2011 MHA Annual Meeting
Run Heater with Rear White Bake Oven
with Norbert Senf and Brian Klipfel
Photo Credits: Norbert Senf
Drawings by Jason Champion, Mid-Atlantic Masonry Heat
This heater has an improved rear white oven.
It is designed to minimize the amount of firebrick cutting. Soapstone slabs are used to eliminate the need for
Soapstone slab heat exchange side panels were compared with thin firebrick panels
Bolted soapstone firebox lintel
Skamolex insulating panel forms the lid for the downdraft plenum, above the oven ceiling. The Skamolex helps
prevent oven heat from bleeding into the soapstone panel above.
Prototype of a new airframe door by Eric Moshier. It worked very well on this heater, and the fire started clean,
even in a brand new cold, wet heater.
Brian Klipfel builds the right side heat exchange panel from firebrick splits. Note the ceramic
fiber expansion joints.
When the heater was fired, the soapstone side ran about 20 to 30 degrees warmer than the
firebrick side. Both panels were about 1.25" thick.
Soapstone heat exchange panles are installed as the heater core is wrapped with cardboard.
Soapstone frame to hold the bakeoven door.
(Not shown) A similar frame was used to hold the firebox door.
The firebox door was a prototype for a new design be Eric Moshier, which incorporates an air frame is able to
supply all of the comustion air, independently of the heater core construction.
Mounting the oven door and frame
There is a space between the face brick and the cardboard, which is slushed tight with mortar.
The heater was fired up immediately to dry it out. View through the firebox door, towards the throat.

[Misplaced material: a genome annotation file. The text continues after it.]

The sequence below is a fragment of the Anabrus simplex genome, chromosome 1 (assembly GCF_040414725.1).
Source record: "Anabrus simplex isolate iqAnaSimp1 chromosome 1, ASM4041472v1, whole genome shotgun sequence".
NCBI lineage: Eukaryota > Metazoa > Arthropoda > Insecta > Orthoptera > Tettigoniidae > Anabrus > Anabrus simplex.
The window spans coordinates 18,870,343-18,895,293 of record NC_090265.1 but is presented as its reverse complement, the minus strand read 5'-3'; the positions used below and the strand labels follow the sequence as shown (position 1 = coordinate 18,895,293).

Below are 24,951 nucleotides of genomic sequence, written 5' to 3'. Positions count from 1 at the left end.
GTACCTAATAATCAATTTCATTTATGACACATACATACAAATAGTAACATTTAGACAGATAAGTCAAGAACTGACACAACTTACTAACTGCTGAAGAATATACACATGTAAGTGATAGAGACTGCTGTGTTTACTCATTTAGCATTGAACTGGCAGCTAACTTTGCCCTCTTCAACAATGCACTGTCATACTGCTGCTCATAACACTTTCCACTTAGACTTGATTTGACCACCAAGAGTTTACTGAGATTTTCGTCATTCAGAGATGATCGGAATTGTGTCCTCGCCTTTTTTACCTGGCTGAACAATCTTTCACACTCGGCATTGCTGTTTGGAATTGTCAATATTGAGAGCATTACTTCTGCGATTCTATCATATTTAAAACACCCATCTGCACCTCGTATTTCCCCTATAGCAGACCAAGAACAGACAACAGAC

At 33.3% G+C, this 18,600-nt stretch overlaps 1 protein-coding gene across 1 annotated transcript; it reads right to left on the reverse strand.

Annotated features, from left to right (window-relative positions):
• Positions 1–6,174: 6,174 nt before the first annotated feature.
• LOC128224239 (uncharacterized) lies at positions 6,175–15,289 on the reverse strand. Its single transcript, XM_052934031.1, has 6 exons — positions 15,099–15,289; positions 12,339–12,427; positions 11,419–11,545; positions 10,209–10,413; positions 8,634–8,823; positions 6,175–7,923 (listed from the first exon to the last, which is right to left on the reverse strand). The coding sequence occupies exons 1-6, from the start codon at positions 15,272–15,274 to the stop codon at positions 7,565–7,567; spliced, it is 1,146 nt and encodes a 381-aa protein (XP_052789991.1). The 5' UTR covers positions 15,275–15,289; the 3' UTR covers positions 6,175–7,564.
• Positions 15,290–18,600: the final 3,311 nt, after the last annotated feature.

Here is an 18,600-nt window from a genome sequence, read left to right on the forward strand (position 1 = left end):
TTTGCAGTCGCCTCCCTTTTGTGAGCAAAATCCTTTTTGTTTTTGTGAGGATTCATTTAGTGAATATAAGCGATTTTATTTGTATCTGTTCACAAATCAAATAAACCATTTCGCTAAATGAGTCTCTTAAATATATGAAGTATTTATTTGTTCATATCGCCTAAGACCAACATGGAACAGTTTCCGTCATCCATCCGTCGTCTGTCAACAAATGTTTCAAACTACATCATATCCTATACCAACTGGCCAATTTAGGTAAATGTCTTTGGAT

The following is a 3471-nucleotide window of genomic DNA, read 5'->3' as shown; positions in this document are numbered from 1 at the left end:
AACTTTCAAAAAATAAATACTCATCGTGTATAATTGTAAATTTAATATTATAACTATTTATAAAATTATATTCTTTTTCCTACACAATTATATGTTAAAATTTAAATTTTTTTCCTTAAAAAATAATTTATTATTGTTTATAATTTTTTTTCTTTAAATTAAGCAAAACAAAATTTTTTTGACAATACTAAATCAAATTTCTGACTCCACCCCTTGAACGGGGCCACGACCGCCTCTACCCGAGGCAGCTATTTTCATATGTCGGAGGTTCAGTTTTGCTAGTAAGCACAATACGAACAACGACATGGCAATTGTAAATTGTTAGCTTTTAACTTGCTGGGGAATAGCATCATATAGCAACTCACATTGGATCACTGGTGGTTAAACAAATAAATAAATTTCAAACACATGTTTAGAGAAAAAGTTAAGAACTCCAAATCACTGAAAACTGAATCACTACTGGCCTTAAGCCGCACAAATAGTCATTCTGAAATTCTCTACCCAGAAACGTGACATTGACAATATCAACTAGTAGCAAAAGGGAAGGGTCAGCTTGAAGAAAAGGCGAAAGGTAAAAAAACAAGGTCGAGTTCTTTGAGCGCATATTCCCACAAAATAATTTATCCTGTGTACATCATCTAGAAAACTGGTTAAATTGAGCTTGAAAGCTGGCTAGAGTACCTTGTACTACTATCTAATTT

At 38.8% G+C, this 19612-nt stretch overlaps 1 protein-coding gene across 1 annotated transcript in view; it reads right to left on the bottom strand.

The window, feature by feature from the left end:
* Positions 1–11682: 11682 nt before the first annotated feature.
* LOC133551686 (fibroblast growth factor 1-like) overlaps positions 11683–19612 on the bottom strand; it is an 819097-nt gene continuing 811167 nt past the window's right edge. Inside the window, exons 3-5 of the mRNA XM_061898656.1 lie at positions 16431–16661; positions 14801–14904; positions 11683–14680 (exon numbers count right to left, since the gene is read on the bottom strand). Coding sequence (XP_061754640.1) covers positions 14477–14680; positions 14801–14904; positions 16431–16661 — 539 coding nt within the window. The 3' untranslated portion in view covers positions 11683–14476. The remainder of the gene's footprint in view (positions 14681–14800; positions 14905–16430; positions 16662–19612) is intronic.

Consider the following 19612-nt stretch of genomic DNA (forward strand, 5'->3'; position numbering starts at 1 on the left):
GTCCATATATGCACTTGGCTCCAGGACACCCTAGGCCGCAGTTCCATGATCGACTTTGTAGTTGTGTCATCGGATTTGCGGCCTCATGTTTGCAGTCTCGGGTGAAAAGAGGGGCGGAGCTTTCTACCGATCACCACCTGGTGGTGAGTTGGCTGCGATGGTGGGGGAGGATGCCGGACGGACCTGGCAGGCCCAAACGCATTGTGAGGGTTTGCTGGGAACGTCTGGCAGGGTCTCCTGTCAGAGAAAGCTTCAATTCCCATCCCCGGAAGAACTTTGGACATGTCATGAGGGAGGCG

The throat is in the front. You can see some flames heading towards the rear, to the bypass openings that help to
even out the temperature in the oven floor.
Pizza party the next day. The heater had been fired pretty hard, perhaps 200 lbs of wood over 2 days.
The oven got very hot, in the 800F range. Hottest spot measured was at the rear of the oven floor, at 935F.
We tried to cool it down, but the floor was a bit hot for pizza. A layer of firebrick splits over the soapstone floor would
Teardown on Saturday. The materials were still hot, and gloves had to be worn.
Burn pattern in the cardboard
side. Note the slush is not well consolidated - during construction the
bricks were wet and bulging out, so the slush required
extreme care. Normally, it is not a problem.
Burn pattern - compare with same view, above.
Front and right side.
Right. Compare with left, below.
Soapstone seems cooler at the bottom of the downdraft channel, compared to firebrick.
Perhaps because gases have cooled sooner from extra heat exchange.
However, this was not consistent with the outside skin temperature readings, so a bit of a mystery.
Perhaps the degree of contact of the cardboard is an issue, and air pockets may matter.
Soot patterns on the heat exchange panels. The top panel sits on the left, and the brown side is the hotter, or
downdraft side. On the right panel, you can see the downdraft side turning darker towards the bottom.
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This page was last updated on April 28, 2011
This page was created on April 24, 2011